Or are we trying to generate new knowledge and elevate best practices, kind of an educational Quora? Provide guideposts for new course creators through the morass of content and advise out there? Provide trusted curation and moderation, so K-12 districts will let this "social media space" through their iron curtains?

    There are my pennies on the table. I look forward to continuing to follow this conversation.

  6. Great additions, Connected Life. I list toward the social (I'm a big fan of Douglas Rushkoff's reminder that social media is social) and so I've been looking at this primarily through this lens. I don't want to bias the conversation or conclusions, but if the value of an academic conference is in both the formal presentations and the hallway meetings, I'm interested in facilitating the hallways meetings. And you're right about the K-12 challenge of finding others who "do what you do" or "care about what you care about." So I don't think the primary problem I'm interested in is learning best practices or generating new knowledge, but helping people find others and valuable conversation. And having a less formal "page" that allows for a dynamic virtual directory holds some appeal for me. That having been said, the reason for holding this meeting is to challenge my own assumptions about what's really needed and to get this kind of feedback. Thanks!

  7. I'm enjoying this conversation. My initial thoughts are on state laws regarding online contact between teachers & students as well as individual school district policies. In Missouri, these seem to be rather restrictive. While this seems to be geared towards a portfolio, many districts, and even newly graduating teachers are warned to be extremely cautious with their online presence.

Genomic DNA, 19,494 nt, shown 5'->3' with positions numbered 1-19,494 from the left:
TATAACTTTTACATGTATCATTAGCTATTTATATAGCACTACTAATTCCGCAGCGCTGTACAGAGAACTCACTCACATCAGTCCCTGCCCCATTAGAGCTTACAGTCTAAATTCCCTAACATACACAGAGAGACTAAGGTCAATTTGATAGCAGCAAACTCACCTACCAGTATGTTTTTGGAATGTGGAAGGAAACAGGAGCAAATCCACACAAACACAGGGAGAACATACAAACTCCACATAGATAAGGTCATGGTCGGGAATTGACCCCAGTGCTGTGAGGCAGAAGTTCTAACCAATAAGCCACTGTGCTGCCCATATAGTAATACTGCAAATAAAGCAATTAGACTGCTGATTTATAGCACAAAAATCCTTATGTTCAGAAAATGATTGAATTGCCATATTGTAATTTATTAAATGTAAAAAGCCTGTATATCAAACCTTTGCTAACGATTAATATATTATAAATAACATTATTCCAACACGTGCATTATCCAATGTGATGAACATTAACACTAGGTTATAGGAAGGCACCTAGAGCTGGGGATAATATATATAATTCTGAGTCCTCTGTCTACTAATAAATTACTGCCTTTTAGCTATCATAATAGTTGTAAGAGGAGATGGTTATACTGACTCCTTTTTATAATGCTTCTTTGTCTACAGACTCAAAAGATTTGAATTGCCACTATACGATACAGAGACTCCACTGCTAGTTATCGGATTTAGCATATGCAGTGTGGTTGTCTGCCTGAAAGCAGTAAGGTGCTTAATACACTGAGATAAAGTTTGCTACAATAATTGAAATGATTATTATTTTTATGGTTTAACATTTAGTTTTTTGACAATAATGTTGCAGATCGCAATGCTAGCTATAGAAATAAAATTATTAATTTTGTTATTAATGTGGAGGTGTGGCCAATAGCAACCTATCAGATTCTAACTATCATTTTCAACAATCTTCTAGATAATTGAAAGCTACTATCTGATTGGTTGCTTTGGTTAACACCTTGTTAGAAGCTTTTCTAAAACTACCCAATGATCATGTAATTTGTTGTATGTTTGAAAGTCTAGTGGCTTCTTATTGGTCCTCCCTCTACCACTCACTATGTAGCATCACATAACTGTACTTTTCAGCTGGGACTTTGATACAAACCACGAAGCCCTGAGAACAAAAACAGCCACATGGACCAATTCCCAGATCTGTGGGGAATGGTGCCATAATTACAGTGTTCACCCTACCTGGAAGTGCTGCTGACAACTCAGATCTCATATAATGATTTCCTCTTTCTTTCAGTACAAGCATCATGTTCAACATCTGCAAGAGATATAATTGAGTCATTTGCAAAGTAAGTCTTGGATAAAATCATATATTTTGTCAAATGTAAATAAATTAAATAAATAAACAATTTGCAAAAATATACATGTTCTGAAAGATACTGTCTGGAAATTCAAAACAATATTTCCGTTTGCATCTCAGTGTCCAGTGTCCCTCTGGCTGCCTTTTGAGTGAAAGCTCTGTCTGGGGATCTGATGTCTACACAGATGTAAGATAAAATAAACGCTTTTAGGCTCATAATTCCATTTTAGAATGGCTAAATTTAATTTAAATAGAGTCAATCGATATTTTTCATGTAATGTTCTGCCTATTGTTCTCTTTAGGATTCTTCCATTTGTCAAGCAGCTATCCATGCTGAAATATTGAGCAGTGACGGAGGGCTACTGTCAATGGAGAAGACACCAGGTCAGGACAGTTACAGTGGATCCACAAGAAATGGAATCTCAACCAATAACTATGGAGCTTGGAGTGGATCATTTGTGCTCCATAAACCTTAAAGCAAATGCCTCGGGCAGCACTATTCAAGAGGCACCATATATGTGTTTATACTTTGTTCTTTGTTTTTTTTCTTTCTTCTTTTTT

On another note, it would be great if such a professional portfolio could be geared to meet the requirements for each state.

  8. Anonymous11:55 PM

    I wonder if this is an opportunity for an aggregator like Jon Udell's Elmcity Project. Rather than creating yet another destination silo, individuals publish a feed of their content in an agreed-upon format. Curators can then aggregate selected feeds based on their interests. As Jon puts it: "own your data, syndicate it into contexts that need it."

  9. I will be there, Steve. What makes or breaks community projects, I feel, is "social math" in their back end. How easy is it to discover what "people like me" are doing around the community? This means a whole lot of metrics on similarities and connections. Humans don't want to crunch such data, but they want it visualized (by machines) and presented in some accessible forms.

    The human need is to "cluster" by topics, by current activity, by projects that are most relevant. And then to sort everything (and everyone) according to that precious relevance.

  10. I will be there, Steve. What makes or breaks community projects, I feel, is "social math" in their back end. How easy is it to discover what "people like me" are doing around the community? This means a whole lot of metrics on similarities and connections. Humans don't want to crunch such data, but they want it visualized (by machines) and presented in some accessible forms.